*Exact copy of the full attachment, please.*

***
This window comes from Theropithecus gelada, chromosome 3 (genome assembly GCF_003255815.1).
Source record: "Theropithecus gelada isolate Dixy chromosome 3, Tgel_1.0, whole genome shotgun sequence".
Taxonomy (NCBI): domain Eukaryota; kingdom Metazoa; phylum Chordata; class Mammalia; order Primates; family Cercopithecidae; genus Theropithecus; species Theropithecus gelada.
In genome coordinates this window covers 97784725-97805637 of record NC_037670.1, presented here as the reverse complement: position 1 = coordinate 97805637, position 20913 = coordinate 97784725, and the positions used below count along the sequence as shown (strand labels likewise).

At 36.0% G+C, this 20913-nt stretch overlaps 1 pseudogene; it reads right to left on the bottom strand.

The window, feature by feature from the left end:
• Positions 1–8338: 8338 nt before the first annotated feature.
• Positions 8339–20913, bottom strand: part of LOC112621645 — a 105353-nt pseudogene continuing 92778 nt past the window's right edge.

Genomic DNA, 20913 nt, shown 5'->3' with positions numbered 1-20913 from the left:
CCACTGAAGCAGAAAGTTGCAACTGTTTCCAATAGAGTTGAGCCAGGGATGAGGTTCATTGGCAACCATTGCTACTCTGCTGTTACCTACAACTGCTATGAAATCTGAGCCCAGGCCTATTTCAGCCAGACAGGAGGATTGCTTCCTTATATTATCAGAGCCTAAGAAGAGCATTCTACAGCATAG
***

This window comes from Theropithecus gelada, chromosome 3 (genome assembly GCF_003255815.1).
Source record: "Theropithecus gelada isolate Dixy chromosome 3, Tgel_1.0, whole genome shotgun sequence".
Taxonomy (NCBI): domain Eukaryota; kingdom Metazoa; phylum Chordata; class Mammalia; order Primates; family Cercopithecidae; genus Theropithecus; species Theropithecus gelada.
In genome coordinates this window covers 97784725-97805637 of record NC_037670.1, presented here as the reverse complement: position 1 = coordinate 97805637, position 20913 = coordinate 97784725, and the positions used below count along the sequence as shown (strand labels likewise).

At 36.0% G+C, this 20913-nt stretch overlaps 1 pseudogene; it reads right to left on the bottom strand.

The window, feature by feature from the left end:
• Positions 1–8338: 8338 nt before the first annotated feature.
• Positions 8339–20913, bottom strand: part of LOC112621645 — a 105353-nt pseudogene continuing 92778 nt past the window's right edge.

Genomic DNA, 20913 nt, shown 5'->3' with positions numbered 1-20913 from the left:
CCACTGAAGCAGAAAGTTGCAACTGTTTCCAATAGAGTTGAGCCAGGGATGAGGTTCATTGGCAACCATTGCTACTCTGCTGTTACCTACAACTGCTATGAAATCTGAGCCCAGGCCTATTTCAGCCAGACAGGAGGATTGCTTCCTTATATTATCAGAGCCTAAGAAGAGCATTCTACAGCATAG